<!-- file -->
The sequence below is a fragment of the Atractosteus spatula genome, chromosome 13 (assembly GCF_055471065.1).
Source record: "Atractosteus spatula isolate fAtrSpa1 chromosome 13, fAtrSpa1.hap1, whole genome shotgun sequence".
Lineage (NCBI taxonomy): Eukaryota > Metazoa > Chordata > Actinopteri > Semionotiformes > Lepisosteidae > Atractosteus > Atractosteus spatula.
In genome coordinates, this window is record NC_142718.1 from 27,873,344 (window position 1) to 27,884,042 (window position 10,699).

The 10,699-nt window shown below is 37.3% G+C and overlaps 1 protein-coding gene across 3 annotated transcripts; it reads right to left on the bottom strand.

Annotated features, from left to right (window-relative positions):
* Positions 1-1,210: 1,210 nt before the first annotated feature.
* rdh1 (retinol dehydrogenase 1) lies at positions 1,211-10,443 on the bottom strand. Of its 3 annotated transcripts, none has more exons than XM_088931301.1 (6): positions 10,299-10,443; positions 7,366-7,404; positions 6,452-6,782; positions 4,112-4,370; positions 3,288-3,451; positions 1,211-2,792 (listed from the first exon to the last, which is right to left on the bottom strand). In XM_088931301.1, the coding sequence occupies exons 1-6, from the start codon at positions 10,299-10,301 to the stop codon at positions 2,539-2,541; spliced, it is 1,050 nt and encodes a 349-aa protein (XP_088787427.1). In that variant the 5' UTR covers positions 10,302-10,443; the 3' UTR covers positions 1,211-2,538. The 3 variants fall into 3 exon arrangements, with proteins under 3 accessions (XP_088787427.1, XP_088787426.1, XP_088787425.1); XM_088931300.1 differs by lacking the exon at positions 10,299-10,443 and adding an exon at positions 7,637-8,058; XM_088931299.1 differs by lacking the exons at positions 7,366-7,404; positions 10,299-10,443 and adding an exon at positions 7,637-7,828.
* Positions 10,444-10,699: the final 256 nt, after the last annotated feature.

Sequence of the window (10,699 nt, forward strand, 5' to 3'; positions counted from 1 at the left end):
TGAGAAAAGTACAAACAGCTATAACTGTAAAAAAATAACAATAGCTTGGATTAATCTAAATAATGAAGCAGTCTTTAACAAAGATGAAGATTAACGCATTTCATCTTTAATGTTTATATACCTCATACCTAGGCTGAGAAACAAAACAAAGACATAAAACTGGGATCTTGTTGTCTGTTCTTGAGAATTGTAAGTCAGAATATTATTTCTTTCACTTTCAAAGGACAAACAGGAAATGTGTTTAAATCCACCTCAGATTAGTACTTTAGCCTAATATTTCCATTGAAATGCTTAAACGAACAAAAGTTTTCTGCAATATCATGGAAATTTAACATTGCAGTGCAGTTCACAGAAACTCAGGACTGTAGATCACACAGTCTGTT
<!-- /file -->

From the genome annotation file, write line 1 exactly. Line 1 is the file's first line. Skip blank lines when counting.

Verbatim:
The sequence below is a fragment of the Atractosteus spatula genome, chromosome 13 (assembly GCF_055471065.1).